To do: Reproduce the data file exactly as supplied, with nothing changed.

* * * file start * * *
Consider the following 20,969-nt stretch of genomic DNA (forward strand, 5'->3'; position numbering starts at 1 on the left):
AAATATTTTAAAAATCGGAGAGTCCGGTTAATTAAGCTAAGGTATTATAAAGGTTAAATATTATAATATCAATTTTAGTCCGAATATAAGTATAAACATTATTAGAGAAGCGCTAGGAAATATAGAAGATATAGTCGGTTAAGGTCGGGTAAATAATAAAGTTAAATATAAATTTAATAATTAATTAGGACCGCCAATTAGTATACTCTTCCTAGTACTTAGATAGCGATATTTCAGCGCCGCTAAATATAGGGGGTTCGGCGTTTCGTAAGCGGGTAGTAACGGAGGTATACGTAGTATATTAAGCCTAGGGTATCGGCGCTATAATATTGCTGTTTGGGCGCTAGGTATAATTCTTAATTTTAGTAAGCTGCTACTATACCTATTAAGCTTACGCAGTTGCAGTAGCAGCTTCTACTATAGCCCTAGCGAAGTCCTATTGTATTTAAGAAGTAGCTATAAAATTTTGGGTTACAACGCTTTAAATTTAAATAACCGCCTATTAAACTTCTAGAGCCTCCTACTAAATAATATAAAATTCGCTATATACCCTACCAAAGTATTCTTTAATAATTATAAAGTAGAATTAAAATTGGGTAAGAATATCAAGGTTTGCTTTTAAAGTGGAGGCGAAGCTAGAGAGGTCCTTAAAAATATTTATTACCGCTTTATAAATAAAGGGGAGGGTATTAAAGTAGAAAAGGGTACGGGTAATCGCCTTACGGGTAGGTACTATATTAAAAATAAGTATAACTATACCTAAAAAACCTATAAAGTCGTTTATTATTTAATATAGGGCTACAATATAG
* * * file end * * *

Consider the following 20,969-nt stretch of genomic DNA (forward strand, 5'->3'; position numbering starts at 1 on the left):
AAATATTTTAAAAATCGGAGAGTCCGGTTAATTAAGCTAAGGTATTATAAAGGTTAAATATTATAATATCAATTTTAGTCCGAATATAAGTATAAACATTATTAGAGAAGCGCTAGGAAATATAGAAGATATAGTCGGTTAAGGTCGGGTAAATAATAAAGTTAAATATAAATTTAATAATTAATTAGGACCGCCAATTAGTATACTCTTCCTAGTACTTAGATAGCGATATTTCAGCGCCGCTAAATATAGGGGGTTCGGCGTTTCGTAAGCGGGTAGTAACGGAGGTATACGTAGTATATTAAGCCTAGGGTATCGGCGCTATAATATTGCTGTTTGGGCGCTAGGTATAATTCTTAATTTTAGTAAGCTGCTACTATACCTATTAAGCTTACGCAGTTGCAGTAGCAGCTTCTACTATAGCCCTAGCGAAGTCCTATTGTATTTAAGAAGTAGCTATAAAATTTTGGGTTACAACGCTTTAAATTTAAATAACCGCCTATTAAACTTCTAGAGCCTCCTACTAAATAATATAAAATTCGCTATATACCCTACCAAAGTATTCTTTAATAATTATAAAGTAGAATTAAAATTGGGTAAGAATATCAAGGTTTGCTTTTAAAGTGGAGGCGAAGCTAGAGAGGTCCTTAAAAATATTTATTACCGCTTTATAAATAAAGGGGAGGGTATTAAAGTAGAAAAGGGTACGGGTAATCGCCTTACGGGTAGGTACTATATTAAAAATAAGTATAACTATACCTAAAAAACCTATAAAGTCGTTTATTATTTAATATAGGGCTACAATATAG